Anthony and I share an interest in the theatre and we have both seen numerous performances in our countries as I assume most of you, our readers, have done, as well. In this week’s blog, I will introduce you to the Ancient Greek Theatre in an attempt to show you how it all began and why theatres have that special shape of theirs.
The first type of a theatrical performance was called a “dithyramb” (Διθύραμβος). The dithyramb was an ancient Greek hymn sung and danced in honour of Dionysus, the god of wine and fertility.
The teaching of dithyrambs was always held in the open air during daylight. A round place, the orchestra, with the altar of Dionysus in the middle was adequate for the performance of a dithyramb. People stood around the circle and watched.
When drama was born, though, the actors performing in the orchestra needed some kind of roofed establishment in order to wait for their turn and change their masks or clothes, since they had to impersonate several different characters. Therefore, they built a rectangular wooden shed, the stage “skene”, near the circle. The viewers were then standing around the remaining part of the circle.
Later on, wooden seats were built for the viewers in a crescent shape. The back rows were higher so that the viewers who were far from the orchestra could watch without disturbing the people in front of them.
Thusly, the ancient theatre consisted of three parts: the orchestra, where the performance was held, the stage (skene), where the actors were getting dressed, and the main theatre, which was designated for the viewers. The main theatre was also called “koilon” (concave) because of its shape.
The side of the stage that overlooked the viewers usually depicted the façade of a palace or a temple; it had one or three gates through which the actors impersonating people who were inside the palace or temple entered the orchestra.
Between the main theatre and the stage were two corridors, on the right and left respectively, which were called “parodoi” (πάροδοι). The choir and the people who were supposed to be coming from afar entered the orchestra through them. If actors entered from the right corridor, it meant they were coming from the city or the harbour, but if they entered from the left, then it meant they were coming from the countryside or from a faraway place.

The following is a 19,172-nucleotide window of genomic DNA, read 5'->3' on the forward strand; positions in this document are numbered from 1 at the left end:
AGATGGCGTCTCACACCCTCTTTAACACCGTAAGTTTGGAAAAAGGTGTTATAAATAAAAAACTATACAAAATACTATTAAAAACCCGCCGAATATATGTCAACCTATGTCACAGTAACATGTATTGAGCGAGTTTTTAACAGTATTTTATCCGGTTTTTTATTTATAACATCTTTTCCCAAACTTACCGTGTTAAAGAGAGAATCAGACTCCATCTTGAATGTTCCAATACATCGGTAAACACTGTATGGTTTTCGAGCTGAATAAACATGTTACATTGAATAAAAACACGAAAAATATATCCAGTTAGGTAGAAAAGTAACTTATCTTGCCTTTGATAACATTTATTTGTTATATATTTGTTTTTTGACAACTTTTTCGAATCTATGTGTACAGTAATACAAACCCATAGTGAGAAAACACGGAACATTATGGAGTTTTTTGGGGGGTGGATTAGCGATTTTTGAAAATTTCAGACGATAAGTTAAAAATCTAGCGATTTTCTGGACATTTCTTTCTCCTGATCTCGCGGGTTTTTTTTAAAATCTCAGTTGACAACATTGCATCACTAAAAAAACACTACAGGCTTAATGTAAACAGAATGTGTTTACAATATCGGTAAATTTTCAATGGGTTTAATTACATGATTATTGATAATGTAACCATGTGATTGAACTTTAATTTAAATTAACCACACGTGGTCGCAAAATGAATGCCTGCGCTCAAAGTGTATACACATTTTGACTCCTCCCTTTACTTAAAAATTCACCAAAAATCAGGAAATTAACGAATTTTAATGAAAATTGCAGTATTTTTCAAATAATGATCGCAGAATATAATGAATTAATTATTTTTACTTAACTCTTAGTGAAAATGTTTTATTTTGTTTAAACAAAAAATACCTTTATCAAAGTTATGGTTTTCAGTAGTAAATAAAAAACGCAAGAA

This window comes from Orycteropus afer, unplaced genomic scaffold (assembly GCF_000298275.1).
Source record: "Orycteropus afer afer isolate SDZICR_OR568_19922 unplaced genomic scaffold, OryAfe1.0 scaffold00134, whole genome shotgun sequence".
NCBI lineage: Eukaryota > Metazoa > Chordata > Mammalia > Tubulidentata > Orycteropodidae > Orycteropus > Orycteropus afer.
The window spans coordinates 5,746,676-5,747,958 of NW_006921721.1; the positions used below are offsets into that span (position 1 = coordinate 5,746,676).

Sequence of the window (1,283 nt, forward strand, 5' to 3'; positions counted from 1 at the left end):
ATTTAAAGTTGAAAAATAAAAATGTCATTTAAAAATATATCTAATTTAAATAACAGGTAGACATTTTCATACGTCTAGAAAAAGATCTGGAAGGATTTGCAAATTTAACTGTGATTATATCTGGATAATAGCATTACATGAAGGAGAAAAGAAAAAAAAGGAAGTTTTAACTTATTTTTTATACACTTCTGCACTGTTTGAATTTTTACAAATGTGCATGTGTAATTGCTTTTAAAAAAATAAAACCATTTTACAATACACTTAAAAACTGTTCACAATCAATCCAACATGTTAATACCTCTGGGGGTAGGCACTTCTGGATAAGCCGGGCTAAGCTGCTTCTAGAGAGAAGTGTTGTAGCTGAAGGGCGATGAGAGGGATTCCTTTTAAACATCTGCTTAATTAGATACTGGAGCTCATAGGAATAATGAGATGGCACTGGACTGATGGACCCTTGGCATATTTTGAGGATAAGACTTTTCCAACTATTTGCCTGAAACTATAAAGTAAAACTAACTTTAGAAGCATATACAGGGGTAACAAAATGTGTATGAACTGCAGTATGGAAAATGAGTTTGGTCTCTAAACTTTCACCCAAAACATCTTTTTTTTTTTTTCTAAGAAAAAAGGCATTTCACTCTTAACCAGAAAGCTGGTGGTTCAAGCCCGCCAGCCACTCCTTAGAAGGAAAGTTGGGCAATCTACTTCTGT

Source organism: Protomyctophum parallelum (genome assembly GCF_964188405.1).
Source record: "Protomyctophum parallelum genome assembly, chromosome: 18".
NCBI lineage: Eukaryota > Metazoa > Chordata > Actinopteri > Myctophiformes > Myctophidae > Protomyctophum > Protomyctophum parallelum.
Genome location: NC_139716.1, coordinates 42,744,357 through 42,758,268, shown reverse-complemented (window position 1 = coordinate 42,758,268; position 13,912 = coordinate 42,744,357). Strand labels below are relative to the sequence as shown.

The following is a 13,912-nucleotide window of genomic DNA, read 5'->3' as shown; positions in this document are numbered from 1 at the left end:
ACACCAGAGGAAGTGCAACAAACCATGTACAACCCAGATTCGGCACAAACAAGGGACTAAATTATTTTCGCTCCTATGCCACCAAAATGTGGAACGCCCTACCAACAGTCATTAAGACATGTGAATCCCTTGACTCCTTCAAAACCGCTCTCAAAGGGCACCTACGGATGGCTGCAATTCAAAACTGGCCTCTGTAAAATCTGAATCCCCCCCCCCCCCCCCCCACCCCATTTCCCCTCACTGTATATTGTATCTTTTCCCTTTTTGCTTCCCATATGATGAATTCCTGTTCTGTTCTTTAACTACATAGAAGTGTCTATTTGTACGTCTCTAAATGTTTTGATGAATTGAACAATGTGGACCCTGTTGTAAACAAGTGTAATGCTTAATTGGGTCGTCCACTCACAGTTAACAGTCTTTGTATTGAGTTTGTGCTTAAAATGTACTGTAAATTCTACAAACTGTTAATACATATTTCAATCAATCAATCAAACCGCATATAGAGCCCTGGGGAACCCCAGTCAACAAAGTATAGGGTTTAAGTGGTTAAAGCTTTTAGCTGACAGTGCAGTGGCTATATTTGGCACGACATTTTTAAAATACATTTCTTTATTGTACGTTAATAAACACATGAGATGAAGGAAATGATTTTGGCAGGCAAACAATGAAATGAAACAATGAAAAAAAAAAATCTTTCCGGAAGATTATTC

In the 4th century, all the seats were made by stone as well as the stage. Lykourgos, a lecturer who was managing the city’s finances during the years 338-326, finished the construction of a permanent public theatre. This theatre still exists but unfortunately not intact.
The main theatre was comprised by 78 rows of seats; most of them were carved on the rocks of Acropolis. The marble thrones of the city officials were in the first row. The most prominent throne was for the priest of Dionysus. His throne, as well as several others, is still intact and is engraved.
Along the stage, they built a narrow but rather high platform, “λογείο”, where the actors were performing and they were thusly separated by the choir. Near the roof of the stage there was a kind of balcony, “θεολογείο”, where the Gods appeared.
Inside the stage there were also some simple machinery the ancient Greeks had invented. These were: a) the machine (μηχανή ή αιώρημα), which was a kind of crane that presented the Gods (deus ex machina), b) periaktoi, two wooden revolving prisms, set on each side of the stage, used for displaying and rapidly changing theatre scenes, and c) ekkyklema “εκκύκλημα”, a wheeled platform, on which mannequins of dead people were presented to the viewers. It was very rare to re-enact a murder or a suicide in front of the viewers.
One of the features of the ancient theatre that people still marvel at is their exceptional acoustics, which permit perfect intelligibility of unamplified spoken word from the orchestra to all the viewers, regardless of their seating.
One of the most visited ancient theatres in Greece is the Theatre of Epidaurus where performances are held every summer. If you ever find yourselves in Peloponnese, don’t forget to visit it for an unforgettable lifetime experience.